Passionflower Remedy for Depression and Anxiety

It can be quite depressing when you look at the serious side-effects of drugs used to treat depression. What is a person to do when faced with such a debilitating state like depression?

 

Hope may be found in a flower. Or rather in the leaves.

Passion flower, Passiflora incarnata, is an American native flowering vine with a fleshy fruit encapsulated in a pod slightly larger than a golf ball. The flowers are one of the most beautiful flowers in nature, consisting of a ring of flat violet-colored petals beneath an inner ring of darker tendril-like petals.

 

Its unique name of Passionflower came from Spanish explorers who saw the pattern created by the tendrils as a reflection of the crown of thorns worn by Jesus Christ. Also known as “maypop”, the Incarnata species of Passiflora has long been attributed with calming properties useful for helping people suffering from anxiety or depression. In fact, all parts except the roots have been found to be useful for medicinal purposes.

 

Utilize this wild flower and fruit to help you sleep better, improve your mood, and relieve depression and anxiety! It may be taken in drops as an extract* or made into a tea* using the leaves. You may use this simple Passionflower tea recipe to prepare your own at home.

 

The news that a wild growing plant can effectively improve the lives of those suffering from depression can be a huge benefit when you look at the alternative of taking dangerous medications.

 

Prescription depression medications come with black box warnings and often serious debilitating side-effects that can cause worsening health issues.

 

The flavonoids present in Passiflora Incarnata may have the same GABA-increasing action as prescription benzodiazepines, resulting in a mild sedative effect. A short-term trial using Passionflower extract indicated that it has similar anxiety-relieving benefits but with fewer negative side-effects as compared to the prescription medication oxazepam.

Precautionary reminder: For legal purposes, it is always recommended that a person only change their healthcare behaviors with the direct assistance of a trained professional. Because passionflower has potential sedative effects, one may need to adjust/reduce other medication dosages as they incorporate this wild remedy. It seems to be generally accepted, but research is very hard to find, that passionflower may be a uterine stimulant so it may induce contractions during pregnancy and caution should be taken if one chooses to use this remedy while pregnant; however, the only animal study I could find on passionflower use during pregnancy had positive findings. The risks of prescription antidepressant medications have been well established. Avoid before surgery as sedatives are often administered during a surgical procedure.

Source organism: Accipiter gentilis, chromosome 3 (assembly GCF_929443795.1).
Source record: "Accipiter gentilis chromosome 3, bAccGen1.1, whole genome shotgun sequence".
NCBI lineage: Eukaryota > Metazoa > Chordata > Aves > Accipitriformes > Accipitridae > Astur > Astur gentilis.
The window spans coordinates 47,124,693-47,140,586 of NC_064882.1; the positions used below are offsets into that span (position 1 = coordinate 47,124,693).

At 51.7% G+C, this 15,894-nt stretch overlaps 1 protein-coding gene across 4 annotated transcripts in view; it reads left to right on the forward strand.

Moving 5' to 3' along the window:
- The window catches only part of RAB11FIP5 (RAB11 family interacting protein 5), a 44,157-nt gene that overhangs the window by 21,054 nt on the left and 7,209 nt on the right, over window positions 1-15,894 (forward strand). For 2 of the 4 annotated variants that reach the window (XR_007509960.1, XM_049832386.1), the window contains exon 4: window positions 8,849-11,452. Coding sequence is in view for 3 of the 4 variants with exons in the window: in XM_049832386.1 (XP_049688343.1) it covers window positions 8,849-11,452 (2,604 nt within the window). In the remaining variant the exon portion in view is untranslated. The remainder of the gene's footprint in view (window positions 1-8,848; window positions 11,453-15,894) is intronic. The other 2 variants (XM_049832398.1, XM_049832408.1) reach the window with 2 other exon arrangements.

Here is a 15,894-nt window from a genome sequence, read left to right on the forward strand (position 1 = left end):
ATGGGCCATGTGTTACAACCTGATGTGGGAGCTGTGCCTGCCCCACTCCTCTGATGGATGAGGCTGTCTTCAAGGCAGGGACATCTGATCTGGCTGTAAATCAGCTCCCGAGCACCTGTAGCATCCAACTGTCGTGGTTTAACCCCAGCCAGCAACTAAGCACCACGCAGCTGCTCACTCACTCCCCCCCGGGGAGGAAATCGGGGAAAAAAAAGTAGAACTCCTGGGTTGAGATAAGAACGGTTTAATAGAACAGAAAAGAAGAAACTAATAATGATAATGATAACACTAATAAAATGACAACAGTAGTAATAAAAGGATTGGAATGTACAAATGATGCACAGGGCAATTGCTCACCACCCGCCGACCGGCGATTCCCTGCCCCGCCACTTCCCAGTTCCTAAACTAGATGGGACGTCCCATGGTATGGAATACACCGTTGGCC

Now I must state that even though this may be a wonderful solution for many to avoid dangerous drugs to combat depression or anxiety, one must always focus on the foundations of health and seek to correct the underlying causes these conditions. This Wild Remedy is still only helping to alleviate the symptoms and should be used while the cause of the condition is corrected and after full measure has been taken to restore one’s health. If there is a situation causing the depression, one should seek to improve that situation. (If it is a relationship that needs to be mended, then focus on that, etc.) Full healing only comes when we correct the cause.

 


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Resources:

Trial: https://www.thieme-connect.com/products/ejournals/html/10.1055/s-0028-1088322

Established: http://www.webmd.com/baby/news/20050927/paxils-birth-defects-warning-strengthened

https://www.lawyersandsettlements.com/articles/ssri_birth_defects/ssri-doctors-00707.html

Study: http://www.scielo.br/scielo.php?script=sci_arttext&pid=S1984-82502014000200353

Systematic Review: http://onlinelibrary.wiley.com/doi/10.1002/14651858.CD004518.pub2/abstract

Additional research:

https://www.ncbi.nlm.nih.gov/pmc/articles/PMC4424923/
https://www.ncbi.nlm.nih.gov/pubmed/26828002
https://www.ncbi.nlm.nih.gov/pubmed/26814055
https://www.ncbi.nlm.nih.gov/pubmed/23702036